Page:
We first show that if this is well-defined, then it indeed gives us a representation
of G.
To see this, we use the Baker-Campbell-Hausdorff formula to say
D(exp(X) exp(Y )) = exp(ρ(log(exp(X) exp(Y ))))
= exp
ρ
log
exp
X + Y +
1
2
[X, Y ] + ···

= exp
ρ
X + Y +
1
2
[X, Y ] + ···

= exp
ρ(X) + ρ(Y ) +
1
2
[ρ(X), ρ(Y )] + ···
= exp(ρ(X)) exp(ρ(Y ))
= D(exp(X))D(exp(Y )),
where
log
is the inverse to
exp
. By well-defined-ness, it doesn’t matter which
log we pick. Here we need to use the fact that
ρ
preserves the Lie bracket, and
all terms in the Baker-Campbell-Hausdorff formula are made up of Lie brackets.
So when are the two conditions satisfied? For the first condition, we know
that
g
is connected, and the continuous image of a connected space is connected.
So a necessary condition is that
G
must be a connected Lie group. This rules out
groups such as O(
n
). It turns out this is also sufficient. The second condition is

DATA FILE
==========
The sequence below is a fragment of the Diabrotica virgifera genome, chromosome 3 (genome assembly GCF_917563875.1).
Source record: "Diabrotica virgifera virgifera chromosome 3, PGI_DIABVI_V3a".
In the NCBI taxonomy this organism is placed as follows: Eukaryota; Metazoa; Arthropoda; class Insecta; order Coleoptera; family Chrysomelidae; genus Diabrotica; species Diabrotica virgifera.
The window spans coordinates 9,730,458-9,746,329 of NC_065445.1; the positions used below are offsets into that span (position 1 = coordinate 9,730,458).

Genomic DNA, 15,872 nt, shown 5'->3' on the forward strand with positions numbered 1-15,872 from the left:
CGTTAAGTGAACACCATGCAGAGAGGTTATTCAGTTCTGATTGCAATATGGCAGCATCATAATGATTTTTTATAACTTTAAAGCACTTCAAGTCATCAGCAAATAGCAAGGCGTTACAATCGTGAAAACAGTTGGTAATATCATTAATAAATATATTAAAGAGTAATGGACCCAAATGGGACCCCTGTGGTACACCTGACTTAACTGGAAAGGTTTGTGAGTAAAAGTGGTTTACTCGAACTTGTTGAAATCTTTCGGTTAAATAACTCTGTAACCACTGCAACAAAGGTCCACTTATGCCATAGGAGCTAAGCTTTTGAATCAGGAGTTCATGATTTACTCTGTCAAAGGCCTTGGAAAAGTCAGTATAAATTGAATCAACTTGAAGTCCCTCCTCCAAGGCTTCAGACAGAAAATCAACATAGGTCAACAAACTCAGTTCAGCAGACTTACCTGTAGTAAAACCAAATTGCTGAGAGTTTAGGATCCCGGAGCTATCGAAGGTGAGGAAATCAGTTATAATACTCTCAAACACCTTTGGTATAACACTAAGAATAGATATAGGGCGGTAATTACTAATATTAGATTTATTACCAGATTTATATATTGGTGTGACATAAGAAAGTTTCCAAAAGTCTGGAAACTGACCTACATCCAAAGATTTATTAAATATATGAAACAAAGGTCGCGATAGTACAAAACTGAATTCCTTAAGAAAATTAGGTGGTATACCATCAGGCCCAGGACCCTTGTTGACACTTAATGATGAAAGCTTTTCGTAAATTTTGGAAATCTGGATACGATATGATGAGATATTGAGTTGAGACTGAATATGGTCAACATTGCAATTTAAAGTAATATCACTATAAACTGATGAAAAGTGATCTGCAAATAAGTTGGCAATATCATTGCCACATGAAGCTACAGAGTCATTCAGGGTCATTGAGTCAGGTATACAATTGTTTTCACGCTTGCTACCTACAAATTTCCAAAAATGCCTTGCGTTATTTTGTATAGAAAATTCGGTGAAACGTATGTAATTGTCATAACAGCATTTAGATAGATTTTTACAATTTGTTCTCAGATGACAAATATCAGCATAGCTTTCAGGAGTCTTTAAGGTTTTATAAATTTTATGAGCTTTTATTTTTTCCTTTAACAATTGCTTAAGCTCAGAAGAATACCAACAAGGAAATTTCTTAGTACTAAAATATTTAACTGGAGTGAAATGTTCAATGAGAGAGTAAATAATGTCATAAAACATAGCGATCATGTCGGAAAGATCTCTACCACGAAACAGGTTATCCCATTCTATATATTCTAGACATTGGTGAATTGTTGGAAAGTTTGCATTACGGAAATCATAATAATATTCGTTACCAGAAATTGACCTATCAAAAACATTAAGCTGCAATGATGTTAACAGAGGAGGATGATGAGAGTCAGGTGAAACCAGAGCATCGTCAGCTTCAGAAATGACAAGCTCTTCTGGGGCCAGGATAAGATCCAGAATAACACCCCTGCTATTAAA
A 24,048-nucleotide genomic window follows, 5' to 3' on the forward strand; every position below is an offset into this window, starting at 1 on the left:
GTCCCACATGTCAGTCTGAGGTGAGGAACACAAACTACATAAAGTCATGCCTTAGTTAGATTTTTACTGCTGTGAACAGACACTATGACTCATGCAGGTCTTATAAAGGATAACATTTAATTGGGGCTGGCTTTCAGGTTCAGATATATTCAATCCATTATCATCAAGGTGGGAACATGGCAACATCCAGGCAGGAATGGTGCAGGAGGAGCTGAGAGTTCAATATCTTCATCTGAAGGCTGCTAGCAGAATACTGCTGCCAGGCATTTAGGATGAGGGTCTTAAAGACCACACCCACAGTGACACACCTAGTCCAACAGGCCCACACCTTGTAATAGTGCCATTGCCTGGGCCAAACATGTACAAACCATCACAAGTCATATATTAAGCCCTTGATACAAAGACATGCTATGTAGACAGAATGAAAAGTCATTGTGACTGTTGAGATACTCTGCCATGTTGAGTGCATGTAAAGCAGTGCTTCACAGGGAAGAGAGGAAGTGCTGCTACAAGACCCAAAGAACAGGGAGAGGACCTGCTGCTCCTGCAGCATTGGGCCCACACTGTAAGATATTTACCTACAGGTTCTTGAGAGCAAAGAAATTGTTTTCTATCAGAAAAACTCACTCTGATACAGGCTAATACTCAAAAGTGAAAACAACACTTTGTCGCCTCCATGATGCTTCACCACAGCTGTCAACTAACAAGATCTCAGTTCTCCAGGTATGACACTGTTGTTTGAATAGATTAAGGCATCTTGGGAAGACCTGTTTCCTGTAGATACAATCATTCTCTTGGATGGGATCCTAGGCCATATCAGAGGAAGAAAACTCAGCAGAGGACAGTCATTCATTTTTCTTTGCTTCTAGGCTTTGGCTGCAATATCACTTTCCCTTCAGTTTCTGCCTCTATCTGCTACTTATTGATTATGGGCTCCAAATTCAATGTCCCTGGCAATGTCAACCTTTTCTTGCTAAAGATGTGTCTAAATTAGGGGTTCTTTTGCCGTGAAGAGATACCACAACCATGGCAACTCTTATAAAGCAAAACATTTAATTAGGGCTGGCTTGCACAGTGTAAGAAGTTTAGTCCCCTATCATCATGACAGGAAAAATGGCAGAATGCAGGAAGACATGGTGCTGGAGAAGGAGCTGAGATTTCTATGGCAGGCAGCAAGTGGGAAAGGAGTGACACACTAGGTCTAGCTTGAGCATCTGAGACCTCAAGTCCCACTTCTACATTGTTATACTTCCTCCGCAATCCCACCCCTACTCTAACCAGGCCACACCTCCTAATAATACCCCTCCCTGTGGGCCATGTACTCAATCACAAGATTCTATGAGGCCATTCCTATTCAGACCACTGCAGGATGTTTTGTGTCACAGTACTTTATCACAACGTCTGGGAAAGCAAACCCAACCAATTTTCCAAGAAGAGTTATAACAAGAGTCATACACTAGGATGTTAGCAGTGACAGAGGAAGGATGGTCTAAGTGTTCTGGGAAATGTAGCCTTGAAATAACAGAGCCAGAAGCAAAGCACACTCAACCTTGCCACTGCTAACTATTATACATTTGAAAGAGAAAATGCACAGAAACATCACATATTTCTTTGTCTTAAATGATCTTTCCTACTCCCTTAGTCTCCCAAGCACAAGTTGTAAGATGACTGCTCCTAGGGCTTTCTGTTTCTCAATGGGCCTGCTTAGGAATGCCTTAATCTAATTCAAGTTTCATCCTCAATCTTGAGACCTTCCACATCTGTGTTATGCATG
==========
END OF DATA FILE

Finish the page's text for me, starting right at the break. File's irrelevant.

harder, and we will take note of the following result without proof:
Theorem.
Let
G
be a simply connected Lie group with Lie algebra
g
, and let
ρ
:
g gl
(
V
) be a representation of
g
. Then there is a unique representation
D : G GL(V ) of G that induces ρ.
So if we only care about simply connected Lie groups, then studying the
representations of its Lie algebra is exactly the same as studying the representa-
tions of the group itself. But even if we care about other groups, we know that
all representations of the group give representations of the algebra. So to find a
representation of the group, we can look at all representations of the algebra,
and see which lift to a representation of the group.
It turns out Lie algebras aren’t simple enough. Real numbers are terrible,
and complex numbers are nice. So what we want to do is to look at the
complexification of the Lie algebra, and study the complex representations of
the complexified Lie algebra.
We will start with the definition of a complexification of a real vector space.
We will provide three different definitions of the definition, from concrete to
abstract, to suit different people’s tastes.
Definition
(Complexification I)
.
Let
V
be a real vector space. We pick a basis
{T
a
}
of
V
. We define the complexification of
V
, written
V
C
as the complex
linear span of {T